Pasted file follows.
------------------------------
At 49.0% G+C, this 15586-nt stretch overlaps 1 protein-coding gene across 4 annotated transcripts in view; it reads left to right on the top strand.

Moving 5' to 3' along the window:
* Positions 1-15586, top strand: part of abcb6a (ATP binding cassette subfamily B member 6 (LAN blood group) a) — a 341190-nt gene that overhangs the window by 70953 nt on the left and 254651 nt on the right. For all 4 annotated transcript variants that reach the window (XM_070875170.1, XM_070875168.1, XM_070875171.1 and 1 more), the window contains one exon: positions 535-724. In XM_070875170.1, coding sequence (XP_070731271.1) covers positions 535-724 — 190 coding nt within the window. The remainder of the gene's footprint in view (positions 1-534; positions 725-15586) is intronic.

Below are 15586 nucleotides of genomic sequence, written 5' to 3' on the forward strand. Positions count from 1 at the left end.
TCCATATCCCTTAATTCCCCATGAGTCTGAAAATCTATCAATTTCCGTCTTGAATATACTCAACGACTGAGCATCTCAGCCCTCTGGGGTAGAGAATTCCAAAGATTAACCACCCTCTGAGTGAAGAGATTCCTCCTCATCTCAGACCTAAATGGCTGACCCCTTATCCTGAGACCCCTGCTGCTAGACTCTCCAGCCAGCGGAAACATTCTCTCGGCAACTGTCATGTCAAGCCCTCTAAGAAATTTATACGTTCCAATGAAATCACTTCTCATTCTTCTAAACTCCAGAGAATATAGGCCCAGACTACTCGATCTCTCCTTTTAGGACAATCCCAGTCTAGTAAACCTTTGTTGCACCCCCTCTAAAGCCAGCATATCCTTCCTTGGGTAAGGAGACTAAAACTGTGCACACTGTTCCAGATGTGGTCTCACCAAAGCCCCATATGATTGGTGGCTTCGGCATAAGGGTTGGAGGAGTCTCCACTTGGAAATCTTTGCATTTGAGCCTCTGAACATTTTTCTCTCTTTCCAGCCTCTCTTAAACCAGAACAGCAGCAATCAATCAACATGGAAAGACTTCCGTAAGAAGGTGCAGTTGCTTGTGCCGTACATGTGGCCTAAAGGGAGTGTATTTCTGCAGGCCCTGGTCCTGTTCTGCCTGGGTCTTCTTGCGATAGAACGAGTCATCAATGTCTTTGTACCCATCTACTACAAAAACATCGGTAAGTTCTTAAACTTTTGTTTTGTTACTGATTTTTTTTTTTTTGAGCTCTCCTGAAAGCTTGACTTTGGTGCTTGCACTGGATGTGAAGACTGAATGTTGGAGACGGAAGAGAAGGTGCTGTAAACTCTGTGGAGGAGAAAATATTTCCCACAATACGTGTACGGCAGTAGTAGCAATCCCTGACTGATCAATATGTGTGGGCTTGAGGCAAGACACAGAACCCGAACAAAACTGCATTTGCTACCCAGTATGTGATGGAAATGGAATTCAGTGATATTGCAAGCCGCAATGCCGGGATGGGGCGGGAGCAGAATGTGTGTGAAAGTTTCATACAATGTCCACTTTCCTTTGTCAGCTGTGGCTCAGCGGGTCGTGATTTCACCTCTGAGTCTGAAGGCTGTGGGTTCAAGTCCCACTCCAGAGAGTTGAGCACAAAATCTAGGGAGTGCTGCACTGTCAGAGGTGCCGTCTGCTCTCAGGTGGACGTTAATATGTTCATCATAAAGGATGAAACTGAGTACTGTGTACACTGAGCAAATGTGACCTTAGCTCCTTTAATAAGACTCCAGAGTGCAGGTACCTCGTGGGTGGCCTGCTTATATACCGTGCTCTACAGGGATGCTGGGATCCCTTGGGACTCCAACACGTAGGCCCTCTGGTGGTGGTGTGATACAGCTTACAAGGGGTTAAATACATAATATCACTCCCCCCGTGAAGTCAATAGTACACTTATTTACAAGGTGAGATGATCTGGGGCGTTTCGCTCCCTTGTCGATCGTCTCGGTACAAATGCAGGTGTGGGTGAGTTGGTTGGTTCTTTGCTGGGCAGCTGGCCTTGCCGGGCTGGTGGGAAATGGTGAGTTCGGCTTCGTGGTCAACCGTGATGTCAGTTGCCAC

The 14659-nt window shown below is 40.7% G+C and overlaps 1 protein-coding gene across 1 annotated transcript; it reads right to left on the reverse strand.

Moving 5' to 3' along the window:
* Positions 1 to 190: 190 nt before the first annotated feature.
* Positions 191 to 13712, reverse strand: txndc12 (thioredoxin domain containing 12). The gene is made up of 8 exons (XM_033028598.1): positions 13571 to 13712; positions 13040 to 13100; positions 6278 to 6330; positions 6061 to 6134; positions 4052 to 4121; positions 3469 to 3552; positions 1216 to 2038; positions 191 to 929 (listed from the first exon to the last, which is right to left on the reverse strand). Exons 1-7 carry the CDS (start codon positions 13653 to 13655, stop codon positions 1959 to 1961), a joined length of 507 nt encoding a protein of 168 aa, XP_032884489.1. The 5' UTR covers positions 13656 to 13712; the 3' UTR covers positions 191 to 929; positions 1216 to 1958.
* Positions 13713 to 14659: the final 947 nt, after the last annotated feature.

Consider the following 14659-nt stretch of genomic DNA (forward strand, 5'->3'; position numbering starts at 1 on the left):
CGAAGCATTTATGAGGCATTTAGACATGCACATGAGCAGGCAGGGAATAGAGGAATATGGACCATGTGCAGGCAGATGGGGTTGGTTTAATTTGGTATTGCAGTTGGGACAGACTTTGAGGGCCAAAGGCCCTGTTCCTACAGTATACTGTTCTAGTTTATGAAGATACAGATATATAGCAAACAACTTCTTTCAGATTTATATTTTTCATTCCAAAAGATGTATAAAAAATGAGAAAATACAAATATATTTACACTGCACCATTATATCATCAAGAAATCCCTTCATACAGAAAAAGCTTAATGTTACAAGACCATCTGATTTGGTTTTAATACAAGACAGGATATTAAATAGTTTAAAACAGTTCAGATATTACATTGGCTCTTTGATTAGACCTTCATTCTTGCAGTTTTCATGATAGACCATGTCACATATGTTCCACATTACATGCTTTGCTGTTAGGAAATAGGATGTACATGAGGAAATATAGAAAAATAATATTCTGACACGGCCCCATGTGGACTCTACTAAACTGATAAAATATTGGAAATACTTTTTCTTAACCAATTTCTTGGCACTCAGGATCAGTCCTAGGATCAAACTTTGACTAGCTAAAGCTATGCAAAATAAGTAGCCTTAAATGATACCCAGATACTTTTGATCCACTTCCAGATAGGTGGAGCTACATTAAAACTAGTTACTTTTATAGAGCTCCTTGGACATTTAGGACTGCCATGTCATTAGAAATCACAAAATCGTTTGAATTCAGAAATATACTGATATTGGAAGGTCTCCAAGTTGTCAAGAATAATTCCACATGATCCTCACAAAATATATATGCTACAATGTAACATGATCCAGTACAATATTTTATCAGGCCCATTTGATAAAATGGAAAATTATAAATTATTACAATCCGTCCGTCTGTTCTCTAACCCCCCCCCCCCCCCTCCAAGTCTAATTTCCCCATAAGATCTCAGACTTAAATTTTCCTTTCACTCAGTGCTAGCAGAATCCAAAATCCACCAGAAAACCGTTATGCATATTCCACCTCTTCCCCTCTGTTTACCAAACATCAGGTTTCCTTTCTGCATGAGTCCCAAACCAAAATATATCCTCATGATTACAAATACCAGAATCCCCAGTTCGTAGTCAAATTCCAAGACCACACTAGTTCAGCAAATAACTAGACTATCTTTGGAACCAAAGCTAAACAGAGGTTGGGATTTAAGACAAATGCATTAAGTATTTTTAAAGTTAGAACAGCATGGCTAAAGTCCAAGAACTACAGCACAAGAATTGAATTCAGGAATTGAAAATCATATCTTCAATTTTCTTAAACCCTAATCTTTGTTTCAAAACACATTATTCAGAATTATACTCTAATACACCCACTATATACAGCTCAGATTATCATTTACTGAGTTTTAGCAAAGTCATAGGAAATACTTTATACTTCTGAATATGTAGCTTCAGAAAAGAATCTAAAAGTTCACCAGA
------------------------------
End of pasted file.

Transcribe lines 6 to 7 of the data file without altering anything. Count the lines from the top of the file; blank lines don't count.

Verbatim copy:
The 14659-nt window shown below is 40.7% G+C and overlaps 1 protein-coding gene across 1 annotated transcript; it reads right to left on the reverse strand.

Moving 5' to 3' along the window: